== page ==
Financial Abuse

Financial abuse is a very real form of abuse.  It can take many forms ranging from denying the woman all access to funds or making her solely responsible for all finances while he spends money irresponsibly himself. Money thus becomes the tool by which the abuser is able to further control the victim by ensuring either financial dependence on him, or shifting the responsibility of keeping a roof over the family's head onto the victim while simultaneously denying your ability to do so or obstructing you.   In any relationship, financial control is one of the earliest signs of future abusive behavior.  The  husband has control the purse strings and refuses to share financial information with his wife, doles out an allowance to her, and expects that she account for every cent that she spends. 

These  behaviors are designed to isolate the woman by forcing her into a state of complete financial dependence. The most important thing to remember  is that is that the abuser is not out of control.  In fact, he is so in control that he can change his behavior to suit the social circumstances. Although he may appear charming and persuasive, his objective is actually to isolate his partner and make her dependence on him total. He is making a decision to control his partner's life by eliminating her ability to make choices, have access to money and be able to get around.

Financial abuse can and does often lead to physical abuse as well, and it knows no boundaries and can within all age ranges, educational levels, ethnic backgrounds, and financial levels...from the  rich socialite who lives in the penthouse apartment to the poorest wife in the toughest section of town.  Some of the signs of financial abuse are as follows:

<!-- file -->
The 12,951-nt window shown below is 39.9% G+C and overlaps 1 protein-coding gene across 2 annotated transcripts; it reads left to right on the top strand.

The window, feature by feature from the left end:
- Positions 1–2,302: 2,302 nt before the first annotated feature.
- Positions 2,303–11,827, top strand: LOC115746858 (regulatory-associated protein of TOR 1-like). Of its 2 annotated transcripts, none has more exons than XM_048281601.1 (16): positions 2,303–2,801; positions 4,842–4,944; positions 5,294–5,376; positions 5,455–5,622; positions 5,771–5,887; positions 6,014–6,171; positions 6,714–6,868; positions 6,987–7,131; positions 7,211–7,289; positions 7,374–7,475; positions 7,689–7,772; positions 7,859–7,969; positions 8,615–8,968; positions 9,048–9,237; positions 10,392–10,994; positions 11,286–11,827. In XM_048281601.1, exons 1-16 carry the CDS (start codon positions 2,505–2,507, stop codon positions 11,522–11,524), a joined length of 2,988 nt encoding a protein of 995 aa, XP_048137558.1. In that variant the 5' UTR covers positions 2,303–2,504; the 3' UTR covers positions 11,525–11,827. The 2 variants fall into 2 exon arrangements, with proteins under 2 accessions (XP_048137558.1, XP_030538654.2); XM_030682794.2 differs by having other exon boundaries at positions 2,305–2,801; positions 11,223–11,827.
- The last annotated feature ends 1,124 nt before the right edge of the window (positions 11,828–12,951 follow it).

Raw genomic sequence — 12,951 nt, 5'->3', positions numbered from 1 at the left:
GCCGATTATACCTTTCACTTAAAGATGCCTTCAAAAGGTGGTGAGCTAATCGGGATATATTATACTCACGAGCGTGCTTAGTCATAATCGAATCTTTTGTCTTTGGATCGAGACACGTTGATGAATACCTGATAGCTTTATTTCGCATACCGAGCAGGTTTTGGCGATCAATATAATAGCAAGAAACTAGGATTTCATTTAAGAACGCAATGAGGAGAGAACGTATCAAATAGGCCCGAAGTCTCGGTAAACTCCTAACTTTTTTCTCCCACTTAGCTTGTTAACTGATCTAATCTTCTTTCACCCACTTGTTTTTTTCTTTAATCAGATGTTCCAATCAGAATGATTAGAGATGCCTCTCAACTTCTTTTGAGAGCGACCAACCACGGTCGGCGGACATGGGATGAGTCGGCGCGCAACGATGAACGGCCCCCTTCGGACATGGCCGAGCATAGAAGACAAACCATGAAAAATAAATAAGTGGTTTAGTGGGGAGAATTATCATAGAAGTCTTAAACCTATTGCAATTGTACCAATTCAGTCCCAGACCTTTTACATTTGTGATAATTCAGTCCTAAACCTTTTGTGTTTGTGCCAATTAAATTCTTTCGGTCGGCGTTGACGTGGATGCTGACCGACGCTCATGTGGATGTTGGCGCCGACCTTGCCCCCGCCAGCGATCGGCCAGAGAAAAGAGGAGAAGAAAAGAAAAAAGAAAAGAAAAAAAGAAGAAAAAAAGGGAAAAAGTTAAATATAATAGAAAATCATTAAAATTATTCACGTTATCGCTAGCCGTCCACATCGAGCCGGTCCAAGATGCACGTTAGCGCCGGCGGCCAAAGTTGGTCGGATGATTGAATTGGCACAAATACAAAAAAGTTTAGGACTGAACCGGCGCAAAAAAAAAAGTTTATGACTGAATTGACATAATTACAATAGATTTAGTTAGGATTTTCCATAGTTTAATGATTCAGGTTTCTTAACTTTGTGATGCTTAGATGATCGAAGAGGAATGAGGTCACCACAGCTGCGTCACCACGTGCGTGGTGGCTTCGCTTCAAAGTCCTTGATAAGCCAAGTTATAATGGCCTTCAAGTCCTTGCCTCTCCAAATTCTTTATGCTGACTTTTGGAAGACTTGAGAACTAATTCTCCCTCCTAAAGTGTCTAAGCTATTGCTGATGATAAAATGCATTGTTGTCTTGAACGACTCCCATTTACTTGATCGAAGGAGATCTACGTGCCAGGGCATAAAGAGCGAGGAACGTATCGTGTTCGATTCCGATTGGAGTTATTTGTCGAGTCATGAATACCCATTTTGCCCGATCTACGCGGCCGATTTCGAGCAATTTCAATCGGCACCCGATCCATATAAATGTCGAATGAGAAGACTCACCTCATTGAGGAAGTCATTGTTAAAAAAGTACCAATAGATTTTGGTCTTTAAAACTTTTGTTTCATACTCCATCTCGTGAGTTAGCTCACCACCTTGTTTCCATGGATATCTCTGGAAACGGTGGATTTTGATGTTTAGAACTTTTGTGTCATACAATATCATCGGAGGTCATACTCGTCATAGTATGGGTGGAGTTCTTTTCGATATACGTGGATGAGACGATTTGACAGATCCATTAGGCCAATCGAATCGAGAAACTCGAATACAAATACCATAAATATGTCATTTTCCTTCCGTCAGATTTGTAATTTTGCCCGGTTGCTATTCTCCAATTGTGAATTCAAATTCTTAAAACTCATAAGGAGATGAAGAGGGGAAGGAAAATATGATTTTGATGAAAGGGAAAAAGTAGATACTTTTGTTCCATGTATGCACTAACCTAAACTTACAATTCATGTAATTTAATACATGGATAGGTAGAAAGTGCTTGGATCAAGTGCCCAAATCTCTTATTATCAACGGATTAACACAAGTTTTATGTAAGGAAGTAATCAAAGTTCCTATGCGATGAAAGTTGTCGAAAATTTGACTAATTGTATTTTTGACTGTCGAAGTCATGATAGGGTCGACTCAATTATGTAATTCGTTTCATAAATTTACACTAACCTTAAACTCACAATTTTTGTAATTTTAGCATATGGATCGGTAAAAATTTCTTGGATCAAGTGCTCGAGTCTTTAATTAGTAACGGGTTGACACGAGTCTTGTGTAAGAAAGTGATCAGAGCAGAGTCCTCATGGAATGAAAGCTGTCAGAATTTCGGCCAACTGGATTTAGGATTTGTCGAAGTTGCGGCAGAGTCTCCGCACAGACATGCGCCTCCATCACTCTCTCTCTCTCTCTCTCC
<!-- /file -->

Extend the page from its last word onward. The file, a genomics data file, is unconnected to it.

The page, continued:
• Controlling all of the family's finances.
  • Withholding money or credit cards.
  • Giving an allowance.
  • Making you  accountable for every penny you spend.
  • Stealing from you or taking your money.
  • Withholding basic necessities such food, clothes, medications, shelter.
  • Preventing you from working.
  • Sabotaging your job by making you miss work or call in constantly.


Sexual Assault

Yesterday I had a speaker from Safe Haven come to my women's group.  Safe Haven is a a victim's assistance program for victims of sexual abuse and domestic violence.  Safe Haven is located in many states throughout the country.  Yesterday she spoke of sexual assault, and I thought it is something important enough to share it with you.  

Sexual assault in the United States can be all too often a taboo subject that rarely gets brought up in conversation or in other formats. Sadly, many victims feel don't want to talk about it because they feel too ashamed and embarrassed.  And, when we hear the news surrounding high profile cases in which celebrities or sports start are accused of sexual assault, the women who bring charges against these celebrities often find themselves brutalized by the media and society at large. Rape is one of the few crimes in which the victim is attacked instead of sympathized with. These cases are often so severe  that the women drop all charges in order to regain their normal life, land when victims of rape are attacked by the media, the cycle of guilt and shame regarding assault is intensified and more and more women fail to report incidences.
What is Sexual Assault?

Sexual Assault and abuse is any sexual activity that one party does not agree to. This can include:
  •  Inappropriate touching
  •  Vaginal, anal or oral penetration
  •  Sexual intercourse when one party says no or is drugged
  •  Rape
  •  Attempted rape
  •  Child molestation